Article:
China Banking Ring of Fire for MNCs

♠ Posted by Emmanuel in , at 3/02/2007 02:20:00 AM
China is committed to opening up its banking sector to international providers of financial services because of its WTO membership. Stipulations on foreign access to the local Chinese market--including the provision of renminbi accounts--came into effect late last year. However, the government has made foreign banks jump through many hoops to obtain licenses as the competitiveness of Chinese banks--particularly state-controlled banks (SCBs)--remains questionable. With their high levels of non-performing loans that the government has spent a reported $400 billion to bail out since 1998, forced purchases of low-yielding sterilization bills to keep inflation in check, and forced purchases of foreign assets so official reserves do not appear so mind-bogglingly huge, these banks bear the brunt of state interference.

Oxford Analytica has just catalogued some eye-popping hoops that a foreign bank must go through to operate in China:
  • minimum registered capital of 1 billion renminbi ($129.2M) and allocation of 100 million renminbi ($12.9M) to each branch it opens to obtain national treatment;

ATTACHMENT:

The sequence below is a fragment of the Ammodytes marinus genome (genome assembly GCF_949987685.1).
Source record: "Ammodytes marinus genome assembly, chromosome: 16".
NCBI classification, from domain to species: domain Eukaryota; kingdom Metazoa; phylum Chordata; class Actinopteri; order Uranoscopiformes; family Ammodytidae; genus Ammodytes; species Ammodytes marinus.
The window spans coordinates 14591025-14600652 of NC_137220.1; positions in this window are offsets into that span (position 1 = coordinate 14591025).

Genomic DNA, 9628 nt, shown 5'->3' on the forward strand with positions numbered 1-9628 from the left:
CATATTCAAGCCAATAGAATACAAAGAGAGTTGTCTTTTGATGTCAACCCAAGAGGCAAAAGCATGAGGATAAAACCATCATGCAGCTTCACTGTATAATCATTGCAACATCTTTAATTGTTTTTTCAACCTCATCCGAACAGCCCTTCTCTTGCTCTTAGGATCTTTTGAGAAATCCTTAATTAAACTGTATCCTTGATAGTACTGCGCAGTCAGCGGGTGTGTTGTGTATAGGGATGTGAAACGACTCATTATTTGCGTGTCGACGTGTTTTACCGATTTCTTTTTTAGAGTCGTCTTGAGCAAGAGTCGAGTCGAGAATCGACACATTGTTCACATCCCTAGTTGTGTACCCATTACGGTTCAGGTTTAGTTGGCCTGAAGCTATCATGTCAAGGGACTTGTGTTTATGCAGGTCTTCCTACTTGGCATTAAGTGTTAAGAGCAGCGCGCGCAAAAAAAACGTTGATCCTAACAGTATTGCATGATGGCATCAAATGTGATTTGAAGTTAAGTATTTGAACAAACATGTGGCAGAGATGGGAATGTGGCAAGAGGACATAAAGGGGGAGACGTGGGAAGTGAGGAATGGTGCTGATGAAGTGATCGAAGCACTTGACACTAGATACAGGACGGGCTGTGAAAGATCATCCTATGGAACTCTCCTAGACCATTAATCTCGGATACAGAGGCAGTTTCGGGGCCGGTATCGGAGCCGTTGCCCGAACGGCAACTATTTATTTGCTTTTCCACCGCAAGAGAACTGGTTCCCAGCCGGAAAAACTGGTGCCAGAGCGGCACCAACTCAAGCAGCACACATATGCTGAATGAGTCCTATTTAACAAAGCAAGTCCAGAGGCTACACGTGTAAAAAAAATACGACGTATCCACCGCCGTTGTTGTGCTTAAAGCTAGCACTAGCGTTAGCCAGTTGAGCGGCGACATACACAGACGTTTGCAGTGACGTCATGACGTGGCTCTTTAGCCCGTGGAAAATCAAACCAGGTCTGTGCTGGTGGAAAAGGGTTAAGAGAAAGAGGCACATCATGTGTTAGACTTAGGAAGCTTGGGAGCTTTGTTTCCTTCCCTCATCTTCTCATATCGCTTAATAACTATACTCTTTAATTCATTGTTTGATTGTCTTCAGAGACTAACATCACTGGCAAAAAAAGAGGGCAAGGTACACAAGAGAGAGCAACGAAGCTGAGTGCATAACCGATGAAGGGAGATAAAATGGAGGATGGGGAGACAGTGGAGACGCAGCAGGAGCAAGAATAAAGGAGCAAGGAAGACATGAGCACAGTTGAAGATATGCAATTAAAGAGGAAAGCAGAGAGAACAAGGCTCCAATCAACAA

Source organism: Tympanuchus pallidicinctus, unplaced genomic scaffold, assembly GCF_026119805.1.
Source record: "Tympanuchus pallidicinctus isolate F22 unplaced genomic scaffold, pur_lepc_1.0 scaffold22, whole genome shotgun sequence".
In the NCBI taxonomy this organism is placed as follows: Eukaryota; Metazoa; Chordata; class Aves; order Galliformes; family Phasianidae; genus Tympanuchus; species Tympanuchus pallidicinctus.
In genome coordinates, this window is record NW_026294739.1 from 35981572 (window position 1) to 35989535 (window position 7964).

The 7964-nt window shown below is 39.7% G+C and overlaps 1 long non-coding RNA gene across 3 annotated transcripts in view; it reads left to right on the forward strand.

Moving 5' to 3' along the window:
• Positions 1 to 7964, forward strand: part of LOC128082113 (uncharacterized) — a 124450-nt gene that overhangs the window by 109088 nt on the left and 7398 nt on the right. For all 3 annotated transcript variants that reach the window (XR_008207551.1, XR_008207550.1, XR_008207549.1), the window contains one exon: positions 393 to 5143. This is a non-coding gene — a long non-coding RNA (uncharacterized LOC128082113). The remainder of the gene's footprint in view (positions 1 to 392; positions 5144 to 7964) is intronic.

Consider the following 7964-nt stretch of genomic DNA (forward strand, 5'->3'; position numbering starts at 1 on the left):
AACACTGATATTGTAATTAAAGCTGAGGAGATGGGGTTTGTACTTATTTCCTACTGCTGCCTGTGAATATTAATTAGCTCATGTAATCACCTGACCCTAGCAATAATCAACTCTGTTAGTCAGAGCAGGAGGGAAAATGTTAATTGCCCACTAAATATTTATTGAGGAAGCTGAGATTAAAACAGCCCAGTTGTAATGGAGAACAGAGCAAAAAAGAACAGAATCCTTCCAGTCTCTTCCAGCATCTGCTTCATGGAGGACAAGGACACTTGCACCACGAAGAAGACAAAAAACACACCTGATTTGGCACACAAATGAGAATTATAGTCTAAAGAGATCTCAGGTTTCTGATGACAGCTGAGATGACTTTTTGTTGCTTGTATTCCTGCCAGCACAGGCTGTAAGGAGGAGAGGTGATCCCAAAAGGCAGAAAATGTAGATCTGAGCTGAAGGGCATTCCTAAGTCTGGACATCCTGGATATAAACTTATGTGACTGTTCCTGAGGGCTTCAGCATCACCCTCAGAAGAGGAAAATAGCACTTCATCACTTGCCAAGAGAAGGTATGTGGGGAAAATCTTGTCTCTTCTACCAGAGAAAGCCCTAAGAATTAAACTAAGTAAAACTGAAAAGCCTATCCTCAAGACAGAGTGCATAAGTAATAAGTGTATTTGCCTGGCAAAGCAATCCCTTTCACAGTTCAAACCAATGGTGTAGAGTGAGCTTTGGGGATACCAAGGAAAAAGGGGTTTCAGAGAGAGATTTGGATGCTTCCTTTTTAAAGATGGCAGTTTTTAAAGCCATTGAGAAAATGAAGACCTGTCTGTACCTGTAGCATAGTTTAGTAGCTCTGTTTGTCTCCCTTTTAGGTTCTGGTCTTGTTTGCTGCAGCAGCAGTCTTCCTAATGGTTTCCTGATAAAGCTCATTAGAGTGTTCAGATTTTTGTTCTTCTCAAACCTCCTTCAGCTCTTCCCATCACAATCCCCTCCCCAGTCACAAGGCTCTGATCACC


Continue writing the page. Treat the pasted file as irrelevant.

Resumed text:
• having total assets of over $10 billion, while a foreign bank that seeks to open a branch has to have total assets of over $20 billion;
  • foreign branch banks can only take time deposits above 1 million renminbi ($129,200) from Chinese citizens if not locally incorporated;
  • numerous provisions allow the China Banking Regulatory Commission (CBRC) to slow or even stop the expansion of foreign banks at any time.
By placing such onerous conditions on entry and operation, China is attempting to shield its SCBs from the onslaught of foreign competition. For instance, such high minimum requirements for renminbi time deposits may make non-incorporated foreign bank operations in China more akin to private banking for an elite clientèle than to retail banking. I enumerated the US cases against China that are underway or are almost underway at the WTO. I suspect that it might not be long before foreign banks start complaining about these onerous conditions for doing business in China. Could these conditions be deemed non-tariff barriers to services by the WTO? Watch this space.